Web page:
Perkins et al v. Federal Fruit & Produce Company, Inc. et al
ORDER by Magistrate Judge Kristen L. Mix on 7/21/14. Plaintiffs' oral Motion for Additional Discovery is DENIED. (lgale)
IN THE UNITED STATES DISTRICT COURT
FOR THE DISTRICT OF COLORADO
Magistrate Judge Kristen L. Mix
Civil Action No. 11-cv-00542-JAP-KLM
RICHARD PERKINS, individually, and
RICHARD MILLER, individually,
FEDERAL FRUIT & PRODUCE COMPANY, INC., a Colorado corporation, and
MICHAEL MARTELLI, individually,
This matter is before the Court on Plaintiffs’ oral Motion for Additional Discovery
(the “Motion”). The Court held a hearing on the Motion on April 7, 2014. Minutes [#237].1
Prior to the hearing, Plaintiffs’ attorneys emailed Plaintiffs’ Brief in Support of Oral Motion
to Amend the Court’s Order Re: Discovery [#228] to Permit Plaintiffs Discovery Relating
to Defendants’ Financial Condition (“Plaintiffs’ Brief”).2 The Court has reviewed the case
file and is fully advised in the premises. For the reasons set forth below, the Motion is
“[#237]” is an example of the convention the Court uses to identify the docket number
assigned to a specific paper by the court's electronic case filing and management system
(CM/ECF). This convention is used throughout the Recommendation.
As explained in my prior Order [#244], the emailing of this Brief violated my discovery
procedures. A copy of the Brief is attached to this Order as Exhibit A.
This is a hotly-contested employment discrimination and retaliation case which was
tried in May of 2012 and is set for a second trial beginning on September 29, 2014.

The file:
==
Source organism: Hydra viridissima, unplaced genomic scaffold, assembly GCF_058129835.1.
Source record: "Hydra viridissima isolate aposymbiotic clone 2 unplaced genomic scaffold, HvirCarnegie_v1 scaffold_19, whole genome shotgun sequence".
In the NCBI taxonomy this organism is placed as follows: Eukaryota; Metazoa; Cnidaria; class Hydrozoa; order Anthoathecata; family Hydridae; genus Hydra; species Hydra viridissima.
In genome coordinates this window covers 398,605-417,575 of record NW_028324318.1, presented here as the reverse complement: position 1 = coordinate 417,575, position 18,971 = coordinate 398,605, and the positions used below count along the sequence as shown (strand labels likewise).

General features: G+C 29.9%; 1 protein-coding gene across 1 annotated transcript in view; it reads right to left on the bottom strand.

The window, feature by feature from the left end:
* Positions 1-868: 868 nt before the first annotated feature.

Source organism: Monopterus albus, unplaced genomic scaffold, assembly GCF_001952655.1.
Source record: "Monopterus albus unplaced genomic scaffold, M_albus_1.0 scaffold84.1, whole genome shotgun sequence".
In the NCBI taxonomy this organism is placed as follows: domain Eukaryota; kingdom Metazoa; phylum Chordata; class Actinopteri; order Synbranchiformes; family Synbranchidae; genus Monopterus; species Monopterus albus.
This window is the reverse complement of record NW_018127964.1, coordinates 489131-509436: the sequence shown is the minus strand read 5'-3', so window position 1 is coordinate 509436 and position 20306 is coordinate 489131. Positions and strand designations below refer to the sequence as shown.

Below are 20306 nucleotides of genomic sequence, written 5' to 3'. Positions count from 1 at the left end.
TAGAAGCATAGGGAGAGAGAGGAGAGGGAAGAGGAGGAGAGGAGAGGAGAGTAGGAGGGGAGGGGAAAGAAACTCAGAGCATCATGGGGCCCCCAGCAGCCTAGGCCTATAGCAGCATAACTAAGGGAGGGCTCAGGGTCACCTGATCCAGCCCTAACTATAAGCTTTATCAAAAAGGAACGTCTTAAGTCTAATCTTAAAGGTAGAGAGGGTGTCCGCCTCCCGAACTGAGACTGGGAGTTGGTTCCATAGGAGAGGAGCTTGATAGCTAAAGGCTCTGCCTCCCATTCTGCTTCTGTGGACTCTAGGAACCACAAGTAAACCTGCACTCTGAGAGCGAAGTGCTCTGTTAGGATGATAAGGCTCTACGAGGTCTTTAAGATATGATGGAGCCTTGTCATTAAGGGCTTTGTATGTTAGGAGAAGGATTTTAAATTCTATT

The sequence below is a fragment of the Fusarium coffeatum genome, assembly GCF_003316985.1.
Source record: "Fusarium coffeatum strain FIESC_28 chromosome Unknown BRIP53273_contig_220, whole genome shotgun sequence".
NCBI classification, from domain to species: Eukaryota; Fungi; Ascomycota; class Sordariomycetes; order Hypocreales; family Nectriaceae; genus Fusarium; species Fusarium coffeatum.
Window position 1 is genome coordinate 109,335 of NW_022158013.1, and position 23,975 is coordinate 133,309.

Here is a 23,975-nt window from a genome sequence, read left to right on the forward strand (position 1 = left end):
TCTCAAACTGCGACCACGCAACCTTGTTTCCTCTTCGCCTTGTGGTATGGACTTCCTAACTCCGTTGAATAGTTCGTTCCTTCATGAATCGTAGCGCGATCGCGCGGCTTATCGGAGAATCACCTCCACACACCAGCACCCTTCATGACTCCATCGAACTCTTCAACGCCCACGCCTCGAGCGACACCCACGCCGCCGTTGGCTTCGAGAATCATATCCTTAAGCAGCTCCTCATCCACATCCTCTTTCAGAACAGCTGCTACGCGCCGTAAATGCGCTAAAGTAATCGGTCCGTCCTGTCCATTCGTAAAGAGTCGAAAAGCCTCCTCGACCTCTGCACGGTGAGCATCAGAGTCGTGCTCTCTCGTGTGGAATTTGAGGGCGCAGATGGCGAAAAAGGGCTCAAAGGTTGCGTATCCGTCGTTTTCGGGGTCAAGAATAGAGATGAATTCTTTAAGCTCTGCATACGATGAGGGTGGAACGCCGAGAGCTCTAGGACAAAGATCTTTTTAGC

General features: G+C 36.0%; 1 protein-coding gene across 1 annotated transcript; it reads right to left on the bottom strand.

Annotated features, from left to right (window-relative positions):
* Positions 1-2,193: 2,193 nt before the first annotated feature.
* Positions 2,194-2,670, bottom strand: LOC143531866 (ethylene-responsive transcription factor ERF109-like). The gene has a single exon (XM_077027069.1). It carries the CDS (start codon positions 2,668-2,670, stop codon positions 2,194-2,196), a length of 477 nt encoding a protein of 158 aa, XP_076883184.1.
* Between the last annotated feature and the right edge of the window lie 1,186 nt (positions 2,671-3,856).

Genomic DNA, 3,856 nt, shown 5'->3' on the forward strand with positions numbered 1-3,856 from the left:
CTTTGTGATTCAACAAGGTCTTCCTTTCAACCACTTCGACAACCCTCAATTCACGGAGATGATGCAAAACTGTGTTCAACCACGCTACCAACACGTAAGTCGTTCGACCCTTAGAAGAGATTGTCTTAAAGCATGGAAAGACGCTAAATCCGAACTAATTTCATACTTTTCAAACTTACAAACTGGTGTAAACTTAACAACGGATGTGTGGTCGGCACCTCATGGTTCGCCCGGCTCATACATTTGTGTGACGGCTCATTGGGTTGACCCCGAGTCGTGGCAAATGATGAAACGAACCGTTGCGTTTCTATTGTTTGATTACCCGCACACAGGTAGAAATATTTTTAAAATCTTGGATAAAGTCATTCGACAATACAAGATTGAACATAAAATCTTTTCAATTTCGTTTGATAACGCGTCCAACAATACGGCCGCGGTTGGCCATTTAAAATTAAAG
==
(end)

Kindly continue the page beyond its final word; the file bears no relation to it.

Pursuant to the District Judge’s Order [#194], the second trial will involve Plaintiff Perkins’
retaliation claim against Defendant Martelli, the amount of Perkins’ lost wages and benefits,
and the amount of Plaintiff Miller’s compensatory and punitive damages on his retaliation
claims against Defendant Martelli and Defendant Federal Fruit & Produce Co., Inc. (“FFP”).
In short, Plaintiffs request “additional discovery into changes in Defendants’ financial
condition since the close of discovery prior to the first trial in May, 2012.” Plaintiffs’ Brief,
Exh. A at 1. Plaintiffs purport to have recently obtained public information “which indicates
Defendants have re-organized assets (at best), and fraudulently transferred assets (at
worst) in order to defeat Plaintiffs’ claims and the Court’s partial judgment first entered on
June 22, 2012. . . .” Id. at 3. Plaintiffs argue that information regarding Defendants’
financial condition “is relevant to the issue of . . . punitive damages.” Id. at 2. Among other
information, they want to know if Defendant Martelli still owns stock in Defendant FFP and
in other “FFP-related web of entities,” including a “new entity doing business in FFP’s
Colorado Springs location called: Federal Food Service, LLC.” Id. at 6-7.
In essence, Plaintiffs seek to reopen discovery. The original fact-discovery deadline
was November 7, 2011. Scheduling Order [#21] at 13. The Court may modify the
Scheduling Order on a showing of good cause. See Fed. R. Civ. P. 16(b)(4);
D.C.COLO.LCivR 16.1. Whether to modify a scheduling order “to extend or reopen
discovery is committed to the sound discretion” of the Court. Smith v. United States, 834
F.2d 166, 169 (10th Cir. 1987). When exercising its discretion, the Court considers the
following factors: (1) whether trial is imminent; (2) whether the request to reopen or extend
discovery is opposed; (3) whether the non-moving party would be prejudiced; (4) whether
the moving party was diligent in obtaining discovery within the guidelines established by the
Court; (5) the foreseeability of the need for additional discovery in light of the time allowed